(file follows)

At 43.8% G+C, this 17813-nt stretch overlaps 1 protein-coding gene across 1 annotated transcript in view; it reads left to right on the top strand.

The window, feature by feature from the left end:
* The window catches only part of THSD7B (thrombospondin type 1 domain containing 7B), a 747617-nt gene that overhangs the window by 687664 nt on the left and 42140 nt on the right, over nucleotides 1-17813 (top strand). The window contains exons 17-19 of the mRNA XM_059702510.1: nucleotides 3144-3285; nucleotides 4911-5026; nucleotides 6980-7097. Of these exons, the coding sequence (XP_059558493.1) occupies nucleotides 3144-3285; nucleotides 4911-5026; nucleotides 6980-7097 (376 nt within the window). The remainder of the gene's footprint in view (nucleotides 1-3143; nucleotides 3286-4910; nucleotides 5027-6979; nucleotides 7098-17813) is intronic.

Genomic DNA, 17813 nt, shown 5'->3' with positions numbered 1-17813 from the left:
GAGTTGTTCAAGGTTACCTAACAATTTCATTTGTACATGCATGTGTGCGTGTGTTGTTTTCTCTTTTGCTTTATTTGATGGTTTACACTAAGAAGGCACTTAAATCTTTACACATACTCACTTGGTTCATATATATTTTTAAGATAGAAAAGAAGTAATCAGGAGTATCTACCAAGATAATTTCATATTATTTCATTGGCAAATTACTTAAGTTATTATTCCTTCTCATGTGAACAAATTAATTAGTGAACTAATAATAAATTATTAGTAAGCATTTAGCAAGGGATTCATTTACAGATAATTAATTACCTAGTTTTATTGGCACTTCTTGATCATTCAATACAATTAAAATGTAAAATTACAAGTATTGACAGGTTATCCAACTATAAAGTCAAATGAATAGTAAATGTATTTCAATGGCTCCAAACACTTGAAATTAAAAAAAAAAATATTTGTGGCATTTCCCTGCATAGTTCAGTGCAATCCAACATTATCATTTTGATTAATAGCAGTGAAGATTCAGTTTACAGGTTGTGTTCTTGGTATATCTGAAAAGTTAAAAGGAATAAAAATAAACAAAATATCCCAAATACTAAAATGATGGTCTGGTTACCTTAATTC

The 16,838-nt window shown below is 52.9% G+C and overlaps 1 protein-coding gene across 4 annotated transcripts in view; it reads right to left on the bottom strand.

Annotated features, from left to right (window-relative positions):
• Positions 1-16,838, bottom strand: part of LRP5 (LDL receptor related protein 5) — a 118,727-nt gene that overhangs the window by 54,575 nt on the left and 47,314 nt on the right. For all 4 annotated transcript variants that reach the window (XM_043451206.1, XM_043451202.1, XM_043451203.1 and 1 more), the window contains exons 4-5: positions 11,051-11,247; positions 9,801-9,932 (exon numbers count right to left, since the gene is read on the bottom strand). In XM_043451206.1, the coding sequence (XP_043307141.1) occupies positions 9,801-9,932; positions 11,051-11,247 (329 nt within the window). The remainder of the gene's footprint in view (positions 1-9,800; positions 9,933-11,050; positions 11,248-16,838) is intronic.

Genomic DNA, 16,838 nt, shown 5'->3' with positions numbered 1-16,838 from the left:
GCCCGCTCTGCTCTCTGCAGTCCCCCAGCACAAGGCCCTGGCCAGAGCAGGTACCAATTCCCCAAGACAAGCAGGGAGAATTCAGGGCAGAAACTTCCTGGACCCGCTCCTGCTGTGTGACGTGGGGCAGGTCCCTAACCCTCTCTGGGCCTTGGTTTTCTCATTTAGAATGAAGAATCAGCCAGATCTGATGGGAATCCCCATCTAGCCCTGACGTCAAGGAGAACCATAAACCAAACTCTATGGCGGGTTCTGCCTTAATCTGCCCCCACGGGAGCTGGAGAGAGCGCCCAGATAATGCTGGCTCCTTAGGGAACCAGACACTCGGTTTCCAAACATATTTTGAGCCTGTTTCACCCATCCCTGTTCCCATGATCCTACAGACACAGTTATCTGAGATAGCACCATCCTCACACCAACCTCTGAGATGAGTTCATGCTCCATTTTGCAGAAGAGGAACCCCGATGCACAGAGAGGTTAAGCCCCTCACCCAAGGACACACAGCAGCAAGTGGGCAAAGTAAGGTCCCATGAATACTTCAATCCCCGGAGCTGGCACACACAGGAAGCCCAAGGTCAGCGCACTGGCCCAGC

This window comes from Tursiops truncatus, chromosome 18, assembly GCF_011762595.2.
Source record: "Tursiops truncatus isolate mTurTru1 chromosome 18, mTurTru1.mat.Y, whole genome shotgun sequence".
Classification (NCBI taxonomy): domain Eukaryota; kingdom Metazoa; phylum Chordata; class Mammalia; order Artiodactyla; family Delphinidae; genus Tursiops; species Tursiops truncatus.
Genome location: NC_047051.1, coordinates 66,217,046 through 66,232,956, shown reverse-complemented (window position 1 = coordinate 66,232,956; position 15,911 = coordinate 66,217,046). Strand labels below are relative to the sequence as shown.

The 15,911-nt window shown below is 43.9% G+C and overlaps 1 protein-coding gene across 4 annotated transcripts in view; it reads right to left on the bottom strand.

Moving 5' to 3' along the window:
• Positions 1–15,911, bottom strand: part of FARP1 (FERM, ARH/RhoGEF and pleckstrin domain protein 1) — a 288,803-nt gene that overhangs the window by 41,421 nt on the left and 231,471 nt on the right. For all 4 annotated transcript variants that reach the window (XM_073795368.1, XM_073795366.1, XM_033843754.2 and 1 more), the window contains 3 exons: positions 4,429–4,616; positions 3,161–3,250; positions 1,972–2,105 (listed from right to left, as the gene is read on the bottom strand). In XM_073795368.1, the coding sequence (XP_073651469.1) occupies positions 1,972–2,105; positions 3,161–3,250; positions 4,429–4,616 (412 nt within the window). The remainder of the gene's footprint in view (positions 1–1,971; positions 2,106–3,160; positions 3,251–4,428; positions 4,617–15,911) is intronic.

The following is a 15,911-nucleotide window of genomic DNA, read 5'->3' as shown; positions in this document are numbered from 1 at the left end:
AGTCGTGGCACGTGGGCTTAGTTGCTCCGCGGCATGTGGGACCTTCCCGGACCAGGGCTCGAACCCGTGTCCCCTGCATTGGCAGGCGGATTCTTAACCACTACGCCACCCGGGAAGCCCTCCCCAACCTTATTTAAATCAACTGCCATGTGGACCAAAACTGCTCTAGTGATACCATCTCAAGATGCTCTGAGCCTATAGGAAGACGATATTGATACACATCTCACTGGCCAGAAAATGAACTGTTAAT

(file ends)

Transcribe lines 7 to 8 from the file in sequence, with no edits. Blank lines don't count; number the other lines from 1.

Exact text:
Annotated features, from left to right (window-relative positions):
• Positions 1-16,838, bottom strand: part of LRP5 (LDL receptor related protein 5) — a 118,727-nt gene that overhangs the window by 54,575 nt on the left and 47,314 nt on the right. For all 4 annotated transcript variants that reach the window (XM_043451206.1, XM_043451202.1, XM_043451203.1 and 1 more), the window contains exons 4-5: positions 11,051-11,247; positions 9,801-9,932 (exon numbers count right to left, since the gene is read on the bottom strand). In XM_043451206.1, the coding sequence (XP_043307141.1) occupies positions 9,801-9,932; positions 11,051-11,247 (329 nt within the window). The remainder of the gene's footprint in view (positions 1-9,800; positions 9,933-11,050; positions 11,248-16,838) is intronic.